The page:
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Sunday, 09 December 2012 16:03

The Giant's Quiot Featured

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In a windswept corner of the Frying Pan Field on the Pendarves Estate in West Cornwall (TR14 9LR, SW6501437213), sits a neglected pile of stones known as Carwynnen Quoit.

With 5,000 years of history, the cromlech has some tales to tell, and even more to inspire.
 The five acre site was purchased in 2009 by the Sustainable Trust with help from the Heritage Lottery Fund and our partners.  Events were held to celebrate, and an art exhibition 'A Giant Leap' with free workshops was held in an empty shop in Camborne.

We are now developing a community project around the restoration of the monument.


In the longer term this will include exploring ancient farming methods and ways of life on the land using the restored quoit as a focus. It has been described as 'a monument like no other' by our greatest living Cornishman Charles Thomas CBE  DL Dlitt FBA FSA.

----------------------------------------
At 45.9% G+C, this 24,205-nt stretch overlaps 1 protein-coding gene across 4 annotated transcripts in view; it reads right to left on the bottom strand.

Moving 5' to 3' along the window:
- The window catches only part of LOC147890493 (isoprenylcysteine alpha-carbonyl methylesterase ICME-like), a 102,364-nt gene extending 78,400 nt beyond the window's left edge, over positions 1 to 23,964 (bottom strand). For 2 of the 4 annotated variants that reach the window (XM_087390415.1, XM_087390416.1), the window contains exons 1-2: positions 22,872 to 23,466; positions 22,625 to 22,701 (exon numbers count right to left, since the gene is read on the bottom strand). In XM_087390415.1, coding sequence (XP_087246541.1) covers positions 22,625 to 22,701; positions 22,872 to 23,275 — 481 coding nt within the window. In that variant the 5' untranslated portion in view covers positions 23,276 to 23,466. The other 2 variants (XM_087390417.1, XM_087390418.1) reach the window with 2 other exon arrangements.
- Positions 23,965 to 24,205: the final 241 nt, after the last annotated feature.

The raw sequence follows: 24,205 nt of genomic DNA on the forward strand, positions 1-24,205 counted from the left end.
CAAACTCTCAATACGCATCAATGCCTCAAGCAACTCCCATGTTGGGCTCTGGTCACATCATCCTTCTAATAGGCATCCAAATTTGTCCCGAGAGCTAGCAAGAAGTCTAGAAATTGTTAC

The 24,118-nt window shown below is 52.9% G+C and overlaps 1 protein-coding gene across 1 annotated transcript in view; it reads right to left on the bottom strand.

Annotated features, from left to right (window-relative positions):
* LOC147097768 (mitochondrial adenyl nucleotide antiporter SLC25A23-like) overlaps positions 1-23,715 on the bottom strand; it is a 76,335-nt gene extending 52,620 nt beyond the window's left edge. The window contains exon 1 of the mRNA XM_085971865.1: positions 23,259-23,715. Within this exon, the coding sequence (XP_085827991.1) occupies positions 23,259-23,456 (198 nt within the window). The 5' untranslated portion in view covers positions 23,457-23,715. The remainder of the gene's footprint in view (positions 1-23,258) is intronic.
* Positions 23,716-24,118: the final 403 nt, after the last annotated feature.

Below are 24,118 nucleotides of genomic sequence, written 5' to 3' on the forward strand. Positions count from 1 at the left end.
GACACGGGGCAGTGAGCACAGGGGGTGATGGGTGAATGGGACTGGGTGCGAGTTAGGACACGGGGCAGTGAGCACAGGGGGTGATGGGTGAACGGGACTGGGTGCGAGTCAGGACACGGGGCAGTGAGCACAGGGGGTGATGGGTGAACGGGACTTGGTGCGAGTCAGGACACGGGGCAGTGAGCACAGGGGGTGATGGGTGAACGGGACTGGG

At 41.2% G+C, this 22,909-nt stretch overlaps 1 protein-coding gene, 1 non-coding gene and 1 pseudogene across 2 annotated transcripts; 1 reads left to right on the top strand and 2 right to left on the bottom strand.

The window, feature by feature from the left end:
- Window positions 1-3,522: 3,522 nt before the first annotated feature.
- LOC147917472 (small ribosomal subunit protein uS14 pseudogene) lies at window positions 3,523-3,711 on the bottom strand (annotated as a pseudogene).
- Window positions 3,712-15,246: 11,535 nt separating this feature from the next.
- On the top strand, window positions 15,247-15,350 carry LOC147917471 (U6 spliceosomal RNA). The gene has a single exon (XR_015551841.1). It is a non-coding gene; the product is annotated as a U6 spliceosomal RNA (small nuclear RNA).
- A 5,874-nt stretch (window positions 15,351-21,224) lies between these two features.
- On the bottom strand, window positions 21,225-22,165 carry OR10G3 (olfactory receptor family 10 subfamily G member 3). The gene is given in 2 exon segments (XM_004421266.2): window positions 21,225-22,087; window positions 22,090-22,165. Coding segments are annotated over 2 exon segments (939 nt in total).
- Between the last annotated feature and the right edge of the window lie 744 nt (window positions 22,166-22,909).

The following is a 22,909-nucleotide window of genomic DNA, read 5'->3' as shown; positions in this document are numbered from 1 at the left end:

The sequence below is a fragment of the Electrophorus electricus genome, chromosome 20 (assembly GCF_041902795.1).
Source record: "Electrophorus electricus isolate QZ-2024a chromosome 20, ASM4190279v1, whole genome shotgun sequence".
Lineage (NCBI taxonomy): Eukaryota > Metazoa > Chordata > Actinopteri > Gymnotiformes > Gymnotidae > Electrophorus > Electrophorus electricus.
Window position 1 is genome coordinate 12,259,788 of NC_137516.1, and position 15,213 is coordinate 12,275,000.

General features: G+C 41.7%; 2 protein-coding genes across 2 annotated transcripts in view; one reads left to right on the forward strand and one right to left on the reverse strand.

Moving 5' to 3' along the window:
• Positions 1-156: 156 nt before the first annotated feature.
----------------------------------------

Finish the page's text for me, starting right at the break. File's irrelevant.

Fundraising to date has been successful for the archaeological excavations phase of the project, and a preliminary investigative dig was held in July 2012. Some interesting neolithic finds were made along with more contemporary artefacts.

The Big Dig

The big dig, a more detailed investigation, started in mid September 2012 and provided a unique community opportunity to excavate this Penwith chamber tomb and inform us about its original construction. In the not too distant future more fundraising bids will be written and the iconic Krommlegh Garwynnon  (cornish) will be restored for the people of Cornwall. 

The site inspires creativity . Novelist Ann Treneer wrote in 'Up Troon':- 'On the moor or standing under the great coping of Carwynnen, personality is dwarfed and petty problems melted away.' and ' Because it is in a field, Carwynnen, notwithstanding its powerful upright and grand coping stone, is a little subdued, a little domesticated, a little as though put in a cage to be a specimen, patronised by Pendarves. I used to wonder whether, in a home field, it felt like a Red Indian in an urban villa.'

Read 105515 times Last modified on Sunday, 09 December 2012 16:27
Paula Johnson

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